By late January, Collateral Damage was ready to be performed as a work-in-progress for an invited audience at the MacOwan Theatre, Lamda's studio venue in west London, and the result was 90 minutes of sober, moving and intelligent ensemble drama, split into more than 30 scenes and staged with stark fluency.
Its chronological spine is McVeigh's journey, from his hero's return to the US after the first Gulf War, through his seething resentment at the government's responsibility for the massacre at Waco, and on to the Oklahoma bombing, his imprisonment, trial and execution.
Branching out from the McVeigh scenes are the stories of his victims. The real-life characters include McVeigh's brother and sister and Welch, who passes from vindictive, alcohol-fuelled hatred (he tells his daughter's ghost: "I want to peel McVeigh's skin from his body, inch by inch"), to the hard-won acceptance ("I realised that if they kill Tim that won't make me feel any better") that prompted him to campaign against the bomber's death sentence. The imagined roles include bereaved Oklahomans, a TV news journalist reporting from the bomb site and the wife of an Oklahoma cop who is desperate to connect with the atrocity even though it has not touched her directly. Together, they embody the play's title and trace what Alfreds calls "the endless emotional ripples that radiate out from an event like Oklahoma".
In an impressive cast, there were stand-out performances from Laura Dos Santos, as a Waco survivor who delivers a haunting monologue, Aidan Clooke, who turns Felipe into a close relative of Al Pacino's Tony Montana in Scarface, all crotch-grabbing swagger and pitch-perfect Latino accent, Michael Diskint as the numbed Welch and Chris Jamba, who endows McVeigh with a fanatic's thousand-yard stare and unnerving calm.
Though Collateral Damage ends with McVeigh's execution in June 2001, it's impossible not to view the play through post-September 11 eyes, and to be reminded of how the al Qa'ida attacks relegated Oklahoma from America's worst terrorist atrocity almost to the status of an historical footnote. "Lots of Americans came to see the play in January and said: 'We'd forgotten about Oklahoma,'" recalls Alfreds.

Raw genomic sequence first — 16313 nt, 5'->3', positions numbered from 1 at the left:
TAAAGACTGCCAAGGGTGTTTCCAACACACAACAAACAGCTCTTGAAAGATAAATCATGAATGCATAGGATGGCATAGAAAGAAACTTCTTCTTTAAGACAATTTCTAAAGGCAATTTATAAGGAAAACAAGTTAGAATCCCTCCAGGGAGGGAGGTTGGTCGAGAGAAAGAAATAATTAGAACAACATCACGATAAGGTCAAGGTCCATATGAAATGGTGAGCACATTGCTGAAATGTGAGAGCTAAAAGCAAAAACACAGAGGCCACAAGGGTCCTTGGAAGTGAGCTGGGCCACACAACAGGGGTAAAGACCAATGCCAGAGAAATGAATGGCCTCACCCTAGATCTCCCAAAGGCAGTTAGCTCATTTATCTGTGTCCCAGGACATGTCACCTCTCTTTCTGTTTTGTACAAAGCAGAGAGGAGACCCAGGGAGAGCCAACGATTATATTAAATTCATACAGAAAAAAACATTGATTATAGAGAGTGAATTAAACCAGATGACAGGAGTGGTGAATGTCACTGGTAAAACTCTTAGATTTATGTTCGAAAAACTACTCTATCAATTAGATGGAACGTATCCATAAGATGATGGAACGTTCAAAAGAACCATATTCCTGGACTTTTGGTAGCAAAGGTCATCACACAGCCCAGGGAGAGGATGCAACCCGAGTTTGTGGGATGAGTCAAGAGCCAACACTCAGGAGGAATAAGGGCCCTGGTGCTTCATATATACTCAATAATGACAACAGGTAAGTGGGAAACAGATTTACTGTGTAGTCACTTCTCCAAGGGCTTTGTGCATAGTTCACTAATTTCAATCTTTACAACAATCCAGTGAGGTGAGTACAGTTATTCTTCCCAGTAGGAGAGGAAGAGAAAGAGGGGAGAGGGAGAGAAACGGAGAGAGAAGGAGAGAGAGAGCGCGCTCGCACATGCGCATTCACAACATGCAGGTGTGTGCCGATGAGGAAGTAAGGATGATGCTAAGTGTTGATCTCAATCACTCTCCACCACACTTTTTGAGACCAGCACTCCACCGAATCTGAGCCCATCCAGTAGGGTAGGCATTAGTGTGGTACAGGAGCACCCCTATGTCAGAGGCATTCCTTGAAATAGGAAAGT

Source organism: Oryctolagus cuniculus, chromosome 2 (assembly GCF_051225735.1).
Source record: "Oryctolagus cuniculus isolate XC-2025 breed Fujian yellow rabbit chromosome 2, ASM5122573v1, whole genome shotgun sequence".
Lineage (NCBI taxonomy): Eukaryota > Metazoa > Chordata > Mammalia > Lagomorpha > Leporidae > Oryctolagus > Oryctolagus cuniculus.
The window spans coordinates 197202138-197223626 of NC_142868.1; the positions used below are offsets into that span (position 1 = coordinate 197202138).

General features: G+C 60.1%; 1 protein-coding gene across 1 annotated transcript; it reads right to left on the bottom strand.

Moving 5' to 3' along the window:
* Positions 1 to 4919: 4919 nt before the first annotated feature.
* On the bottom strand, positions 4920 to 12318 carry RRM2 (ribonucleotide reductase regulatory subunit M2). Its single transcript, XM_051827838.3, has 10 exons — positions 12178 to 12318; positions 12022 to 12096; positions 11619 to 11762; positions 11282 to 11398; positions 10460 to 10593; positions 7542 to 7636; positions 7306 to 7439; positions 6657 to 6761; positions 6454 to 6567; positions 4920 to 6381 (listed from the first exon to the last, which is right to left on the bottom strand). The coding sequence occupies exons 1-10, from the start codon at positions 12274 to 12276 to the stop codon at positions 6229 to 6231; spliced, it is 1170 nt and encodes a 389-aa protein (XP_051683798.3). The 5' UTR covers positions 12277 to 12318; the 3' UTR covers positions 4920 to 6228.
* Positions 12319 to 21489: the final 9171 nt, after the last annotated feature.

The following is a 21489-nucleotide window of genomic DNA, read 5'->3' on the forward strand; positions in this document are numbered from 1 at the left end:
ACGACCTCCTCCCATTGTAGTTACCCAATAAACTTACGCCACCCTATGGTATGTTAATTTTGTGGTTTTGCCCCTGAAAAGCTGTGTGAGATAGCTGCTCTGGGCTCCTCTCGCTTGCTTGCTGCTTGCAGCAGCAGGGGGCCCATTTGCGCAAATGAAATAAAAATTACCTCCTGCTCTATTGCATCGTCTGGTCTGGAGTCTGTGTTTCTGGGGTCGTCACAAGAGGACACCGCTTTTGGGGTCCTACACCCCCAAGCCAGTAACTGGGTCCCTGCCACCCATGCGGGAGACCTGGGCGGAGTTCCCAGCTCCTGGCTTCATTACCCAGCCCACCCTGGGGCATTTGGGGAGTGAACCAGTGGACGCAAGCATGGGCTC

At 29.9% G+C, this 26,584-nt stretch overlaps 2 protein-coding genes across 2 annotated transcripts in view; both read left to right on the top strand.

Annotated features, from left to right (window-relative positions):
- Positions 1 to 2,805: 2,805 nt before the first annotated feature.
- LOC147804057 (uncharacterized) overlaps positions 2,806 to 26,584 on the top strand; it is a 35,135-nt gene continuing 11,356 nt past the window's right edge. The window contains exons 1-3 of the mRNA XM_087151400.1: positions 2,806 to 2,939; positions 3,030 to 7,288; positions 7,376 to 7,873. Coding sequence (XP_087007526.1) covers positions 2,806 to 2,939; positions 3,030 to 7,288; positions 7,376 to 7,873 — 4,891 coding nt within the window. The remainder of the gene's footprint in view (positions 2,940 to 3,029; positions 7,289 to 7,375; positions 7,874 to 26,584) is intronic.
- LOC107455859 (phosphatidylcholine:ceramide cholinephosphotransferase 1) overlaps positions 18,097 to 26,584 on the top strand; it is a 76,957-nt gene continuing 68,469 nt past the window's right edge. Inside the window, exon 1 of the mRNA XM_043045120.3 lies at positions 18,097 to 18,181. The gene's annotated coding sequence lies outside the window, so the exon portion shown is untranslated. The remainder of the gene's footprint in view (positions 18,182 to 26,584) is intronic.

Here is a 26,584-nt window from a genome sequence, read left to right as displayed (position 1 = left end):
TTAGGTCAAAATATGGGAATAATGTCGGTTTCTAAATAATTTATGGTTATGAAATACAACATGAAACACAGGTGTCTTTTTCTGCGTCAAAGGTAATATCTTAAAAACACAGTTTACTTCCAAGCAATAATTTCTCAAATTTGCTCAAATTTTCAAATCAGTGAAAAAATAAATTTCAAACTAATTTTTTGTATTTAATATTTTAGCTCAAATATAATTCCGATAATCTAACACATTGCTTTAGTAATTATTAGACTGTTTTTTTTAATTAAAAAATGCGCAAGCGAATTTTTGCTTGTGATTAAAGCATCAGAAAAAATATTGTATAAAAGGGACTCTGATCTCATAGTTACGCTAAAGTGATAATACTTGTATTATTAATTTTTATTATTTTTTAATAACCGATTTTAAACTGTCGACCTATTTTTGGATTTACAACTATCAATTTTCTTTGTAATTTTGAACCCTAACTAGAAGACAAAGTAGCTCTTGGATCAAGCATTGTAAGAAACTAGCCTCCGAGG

Since January, the second Gulf War and the ongoing terrorist attacks around the world can only have enhanced Collateral Damage's pertinence and I strongly recommend going along to see the same cast perform a slightly revised version at the MacOwan Theatre this week, in what may well be its only London production. "Very few professional theatres could even conceive of doing the play with 26 actors: it's just too expensive," Alfreds acknowledges. "And if you were do it with eight to 10 actors and everyone doubling or trebling [their parts] then it would be a totally different experience."
Osment won't mind if this is the end of the play's life, because "this is what we've ended up with using this group and we're very proud of it", but suspects that he may return to the subject matter. "What's not clear to me yet is whether there's a different piece of work within Collateral Damage that focuses more on one story. It could just be about McVeigh and the other prisoners, or it could be three different plays about different groups, which you could watch consecutively."
As for the students, James hopes they will cherish what may turn out to have been a once-in-a-lifetime experience, because they could graduate next summer, enjoy regular, high-profile work on stage and screen for years to come, and yet never workon another new play. "I hope this has taught them that the biggest buzz of all comes from creating a role in a new play," he says. "There's nothing like it."
'Collateral Damage' is at the MacOwan Theatre, Logan Place, London W8 (020-8834 0500) tomorrow to 11 December